Amaurosis fugax is a symptom of carotid artery disease. It occurs when a piece of plaque in a carotid artery breaks off and travels to the retinal artery in the eye. The carotid arteries provide the main blood supply to the brain. They are located on each side of your neck under the jaw.
Plaque is a hard substance that forms when fat, cholesterol, and other substances build up in the walls of arteries. Pieces of plaque can block blood flow. In people with amaurosis fugax, vision loss continues as long as the blood supply to the retinal artery is blocked.
Symptoms include the sudden loss of vision in one eye. This usually only lasts seconds but may last several minutes. Some patients describe the loss of vision as a gray or black shade coming down over their eye.
Signs and tests
Tests include a complete eye and neurological exam. In some cases, an eye exam will reveal a bright spot where the clot is blocking the retinal artery. A carotid ultrasound or magnetic resonance angiography (MRA) scan should be done to evaluate a blockage in the carotid artery.
Routine blood tests such as cholesterol and blood sugar (glucose) should be done to check your risk for atherosclerosis, which increases with high cholesterol and diabetes.
Treatment of amaurosis fugax depends on the severity of the blockage in the carotid artery. The goal of treatment is to prevent a stroke.
Your doctor may recommend:
No treatment. You may only need regular check-ups to check the health of your carotid artery.
Diet changes and medication to help lower your cholesterol and control your blood pressure.
Aspirin, warfarin (Coumadin), or other blood-thinning medications to lower your risk of stroke.
If a large part of the carotid artery appears blocked, surgery is done to remove the blockage. The decision to do surgery is also based on your overall health. See: Carotid endarterectomy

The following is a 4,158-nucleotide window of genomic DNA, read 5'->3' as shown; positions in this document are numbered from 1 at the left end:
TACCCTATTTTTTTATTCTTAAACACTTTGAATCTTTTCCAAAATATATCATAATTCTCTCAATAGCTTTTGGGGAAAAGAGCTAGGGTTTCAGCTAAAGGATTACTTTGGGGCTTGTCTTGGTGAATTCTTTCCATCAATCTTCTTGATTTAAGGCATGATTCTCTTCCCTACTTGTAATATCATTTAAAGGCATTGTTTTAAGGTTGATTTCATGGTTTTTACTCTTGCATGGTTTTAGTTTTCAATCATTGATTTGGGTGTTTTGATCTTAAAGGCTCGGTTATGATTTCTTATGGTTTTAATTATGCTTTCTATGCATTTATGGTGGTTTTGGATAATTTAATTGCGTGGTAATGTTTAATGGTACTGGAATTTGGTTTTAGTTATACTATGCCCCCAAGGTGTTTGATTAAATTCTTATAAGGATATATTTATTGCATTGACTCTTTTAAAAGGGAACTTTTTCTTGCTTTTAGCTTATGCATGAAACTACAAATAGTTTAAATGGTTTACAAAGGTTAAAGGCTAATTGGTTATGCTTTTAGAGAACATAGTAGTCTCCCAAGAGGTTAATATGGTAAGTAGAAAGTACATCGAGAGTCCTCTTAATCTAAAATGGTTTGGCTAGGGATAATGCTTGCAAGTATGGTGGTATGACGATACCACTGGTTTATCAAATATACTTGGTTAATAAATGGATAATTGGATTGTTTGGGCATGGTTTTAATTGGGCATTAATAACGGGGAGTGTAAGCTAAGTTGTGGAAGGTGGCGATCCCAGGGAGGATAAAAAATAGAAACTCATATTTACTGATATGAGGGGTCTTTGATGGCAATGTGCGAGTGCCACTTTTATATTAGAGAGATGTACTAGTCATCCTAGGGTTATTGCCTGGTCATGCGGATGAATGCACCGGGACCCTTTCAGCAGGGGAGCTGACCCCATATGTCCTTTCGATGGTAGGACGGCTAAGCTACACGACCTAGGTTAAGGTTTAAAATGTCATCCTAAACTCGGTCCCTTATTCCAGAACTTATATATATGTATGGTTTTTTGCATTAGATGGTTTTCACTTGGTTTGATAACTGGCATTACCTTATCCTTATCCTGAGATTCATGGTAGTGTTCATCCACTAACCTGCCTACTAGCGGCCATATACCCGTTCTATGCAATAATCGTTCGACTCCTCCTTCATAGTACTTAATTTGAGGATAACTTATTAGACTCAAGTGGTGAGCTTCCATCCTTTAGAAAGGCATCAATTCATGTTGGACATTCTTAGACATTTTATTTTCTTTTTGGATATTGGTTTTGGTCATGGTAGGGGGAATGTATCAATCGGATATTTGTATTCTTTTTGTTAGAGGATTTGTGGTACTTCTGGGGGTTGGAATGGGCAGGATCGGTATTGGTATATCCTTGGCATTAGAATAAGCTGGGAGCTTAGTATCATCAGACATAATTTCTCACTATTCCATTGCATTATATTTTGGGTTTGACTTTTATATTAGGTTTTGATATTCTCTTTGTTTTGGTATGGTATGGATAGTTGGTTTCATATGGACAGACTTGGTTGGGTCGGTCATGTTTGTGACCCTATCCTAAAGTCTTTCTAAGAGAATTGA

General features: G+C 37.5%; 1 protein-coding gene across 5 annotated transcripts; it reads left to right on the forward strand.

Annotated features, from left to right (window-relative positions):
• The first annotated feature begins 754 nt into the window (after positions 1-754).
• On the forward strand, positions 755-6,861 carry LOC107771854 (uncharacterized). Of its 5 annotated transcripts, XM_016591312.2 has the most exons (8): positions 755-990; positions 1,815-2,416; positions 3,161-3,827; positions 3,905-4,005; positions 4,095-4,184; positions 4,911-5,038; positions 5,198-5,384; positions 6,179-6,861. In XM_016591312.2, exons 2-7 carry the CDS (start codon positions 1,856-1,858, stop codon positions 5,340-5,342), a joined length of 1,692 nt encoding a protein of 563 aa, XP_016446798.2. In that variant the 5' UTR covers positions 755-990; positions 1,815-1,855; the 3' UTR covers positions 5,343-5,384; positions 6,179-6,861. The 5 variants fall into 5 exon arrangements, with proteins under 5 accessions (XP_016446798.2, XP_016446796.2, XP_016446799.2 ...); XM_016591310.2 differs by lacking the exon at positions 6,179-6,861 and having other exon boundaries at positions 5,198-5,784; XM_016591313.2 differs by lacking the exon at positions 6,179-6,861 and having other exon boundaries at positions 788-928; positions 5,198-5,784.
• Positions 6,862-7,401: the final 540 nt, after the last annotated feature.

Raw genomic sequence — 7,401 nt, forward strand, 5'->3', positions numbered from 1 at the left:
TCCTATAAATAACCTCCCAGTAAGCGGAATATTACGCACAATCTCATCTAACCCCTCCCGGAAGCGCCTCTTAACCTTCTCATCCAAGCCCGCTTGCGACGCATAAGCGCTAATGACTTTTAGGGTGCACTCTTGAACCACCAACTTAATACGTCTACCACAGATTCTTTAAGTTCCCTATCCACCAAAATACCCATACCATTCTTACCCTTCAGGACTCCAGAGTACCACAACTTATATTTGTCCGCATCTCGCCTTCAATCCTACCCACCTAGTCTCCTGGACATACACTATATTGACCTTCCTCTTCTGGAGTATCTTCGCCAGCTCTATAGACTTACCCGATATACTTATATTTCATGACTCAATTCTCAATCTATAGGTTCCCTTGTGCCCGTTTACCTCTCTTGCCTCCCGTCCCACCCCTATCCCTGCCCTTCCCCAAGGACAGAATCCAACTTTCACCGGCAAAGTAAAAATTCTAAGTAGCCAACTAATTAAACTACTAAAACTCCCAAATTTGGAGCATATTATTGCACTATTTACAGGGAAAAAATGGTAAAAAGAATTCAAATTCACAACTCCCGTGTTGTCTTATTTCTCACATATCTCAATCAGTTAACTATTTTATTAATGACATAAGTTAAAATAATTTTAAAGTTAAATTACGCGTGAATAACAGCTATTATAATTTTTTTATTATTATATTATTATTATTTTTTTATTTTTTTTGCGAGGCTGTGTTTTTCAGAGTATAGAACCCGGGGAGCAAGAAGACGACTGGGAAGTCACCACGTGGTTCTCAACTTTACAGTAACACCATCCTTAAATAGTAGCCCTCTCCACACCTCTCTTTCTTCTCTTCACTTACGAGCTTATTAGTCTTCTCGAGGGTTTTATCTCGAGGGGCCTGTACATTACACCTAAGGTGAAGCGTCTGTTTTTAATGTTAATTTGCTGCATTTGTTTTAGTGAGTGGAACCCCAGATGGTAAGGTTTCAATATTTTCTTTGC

Amaurosis fugax itself usually does not result in permanent disability. However, it means you have atherosclerosis and an increased risk for stroke.
Calling your health care provider
Call your health care provider if any loss of vision occurs. If symptoms last for longer than a few minutes, or if there are any other symptoms accompanying the visual loss, it is important to seek immediate medical attention.
The following can help prevent a stroke:
Avoid fatty foods. Follow a healthy, low-fat diet.
Do not drink more than 1 to 2 alcoholic drinks a day.
Exercise regularly: 30 minutes a day if you are not overweight; 60 - 90 minutes a day if you are overweight.
Get your blood pressure checked every 1 - 2 years, especially if high blood pressure runs in your family. If you have high blood pressure, heart disease, or have had stroke, you need to have it checked more often. Ask your doctor.
Most people should aim for a blood pressure below 120-130/80 mmHg. If you have diabetes or have had a stroke, your doctor may tell you to aim for a lower blood pressure.
Adults should have their cholesterol checked every 5 years and treated, if needed. If you have been treated for high cholesterol, you will need it checked more often.
If you have diabetes, heart disease, or hardening of the arteries, your LDL "bad" cholesterol should be lower than 70 mg/dL.
Follow your doctor's treatment recommendations if you have high blood pressure, diabetes, high cholesterol, and heart disease.
Goldstein LB. Prevention and management of stroke. In: Libby P, Bonow RO, Mann DL, Zipes DP, eds. Braunwald's Heart Disease: A Textbook of Cardiovascular Medicine. 8th ed. Philadelphia, Pa: Saunders Elsevier; 2007:chap 58.
Adams RJ, Albers G, Alberts MJ, Benavente O, Furie K, Goldstein LB, et al. Update to the AHA/ASA recommendations for the prevention of stroke in patients with stroke and transient ischemic attack. Stroke. 2008 May;39(5):1647-52. Epub 2008 Mar 5.
Daniel Kantor, MD, Medical Director of Neurologique, Ponte Vedra, FL and President of the Florida Society of Neurology (FSN). Review provided by VeriMed Healthcare Network. Also reviewed by David Zieve, MD, MHA, Medical Director, A.D.A.M., Inc.